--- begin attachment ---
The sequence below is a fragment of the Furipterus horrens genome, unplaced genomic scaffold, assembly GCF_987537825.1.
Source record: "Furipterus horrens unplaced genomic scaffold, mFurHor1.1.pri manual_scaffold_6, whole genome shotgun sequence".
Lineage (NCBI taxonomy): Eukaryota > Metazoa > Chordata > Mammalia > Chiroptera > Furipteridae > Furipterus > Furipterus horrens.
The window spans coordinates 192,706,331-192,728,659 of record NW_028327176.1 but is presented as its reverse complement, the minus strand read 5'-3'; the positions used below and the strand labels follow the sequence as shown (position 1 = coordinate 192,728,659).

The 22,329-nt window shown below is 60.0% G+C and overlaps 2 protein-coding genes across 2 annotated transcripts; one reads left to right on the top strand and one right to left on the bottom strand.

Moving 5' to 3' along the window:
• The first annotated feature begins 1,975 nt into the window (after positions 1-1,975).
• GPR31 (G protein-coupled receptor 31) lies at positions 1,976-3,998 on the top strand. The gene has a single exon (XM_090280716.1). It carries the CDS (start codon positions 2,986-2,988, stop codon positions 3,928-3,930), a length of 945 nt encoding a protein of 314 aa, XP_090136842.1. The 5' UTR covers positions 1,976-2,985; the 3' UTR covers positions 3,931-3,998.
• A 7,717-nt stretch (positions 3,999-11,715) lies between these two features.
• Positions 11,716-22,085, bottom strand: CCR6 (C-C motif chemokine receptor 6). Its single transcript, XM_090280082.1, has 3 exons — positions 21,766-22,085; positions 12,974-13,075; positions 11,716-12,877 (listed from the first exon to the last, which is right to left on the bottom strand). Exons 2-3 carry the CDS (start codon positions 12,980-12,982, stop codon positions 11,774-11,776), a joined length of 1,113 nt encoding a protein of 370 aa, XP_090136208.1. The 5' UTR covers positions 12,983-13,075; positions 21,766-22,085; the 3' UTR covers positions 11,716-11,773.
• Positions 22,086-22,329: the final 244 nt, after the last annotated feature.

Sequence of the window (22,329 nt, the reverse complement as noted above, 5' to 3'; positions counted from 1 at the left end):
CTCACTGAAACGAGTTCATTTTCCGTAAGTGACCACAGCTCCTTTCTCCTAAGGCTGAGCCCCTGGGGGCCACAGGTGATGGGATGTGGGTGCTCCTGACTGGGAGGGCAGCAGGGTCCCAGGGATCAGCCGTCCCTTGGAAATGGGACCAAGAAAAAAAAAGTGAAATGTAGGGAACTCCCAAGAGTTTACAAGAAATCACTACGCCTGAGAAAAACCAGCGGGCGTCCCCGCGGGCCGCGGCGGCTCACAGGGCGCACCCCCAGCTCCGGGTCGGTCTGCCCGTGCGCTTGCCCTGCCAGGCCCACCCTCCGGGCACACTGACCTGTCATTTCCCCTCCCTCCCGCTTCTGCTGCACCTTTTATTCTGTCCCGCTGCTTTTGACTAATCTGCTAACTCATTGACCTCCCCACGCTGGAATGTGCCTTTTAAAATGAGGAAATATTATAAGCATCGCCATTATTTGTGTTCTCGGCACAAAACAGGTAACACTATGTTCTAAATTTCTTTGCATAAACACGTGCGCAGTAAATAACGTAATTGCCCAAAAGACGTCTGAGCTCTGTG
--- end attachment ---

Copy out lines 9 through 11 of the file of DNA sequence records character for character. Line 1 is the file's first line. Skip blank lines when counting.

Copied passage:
• A 7,717-nt stretch (positions 3,999-11,715) lies between these two features.
• Positions 11,716-22,085, bottom strand: CCR6 (C-C motif chemokine receptor 6). Its single transcript, XM_090280082.1, has 3 exons — positions 21,766-22,085; positions 12,974-13,075; positions 11,716-12,877 (listed from the first exon to the last, which is right to left on the bottom strand). Exons 2-3 carry the CDS (start codon positions 12,980-12,982, stop codon positions 11,774-11,776), a joined length of 1,113 nt encoding a protein of 370 aa, XP_090136208.1. The 5' UTR covers positions 12,983-13,075; positions 21,766-22,085; the 3' UTR covers positions 11,716-11,773.
• Positions 22,086-22,329: the final 244 nt, after the last annotated feature.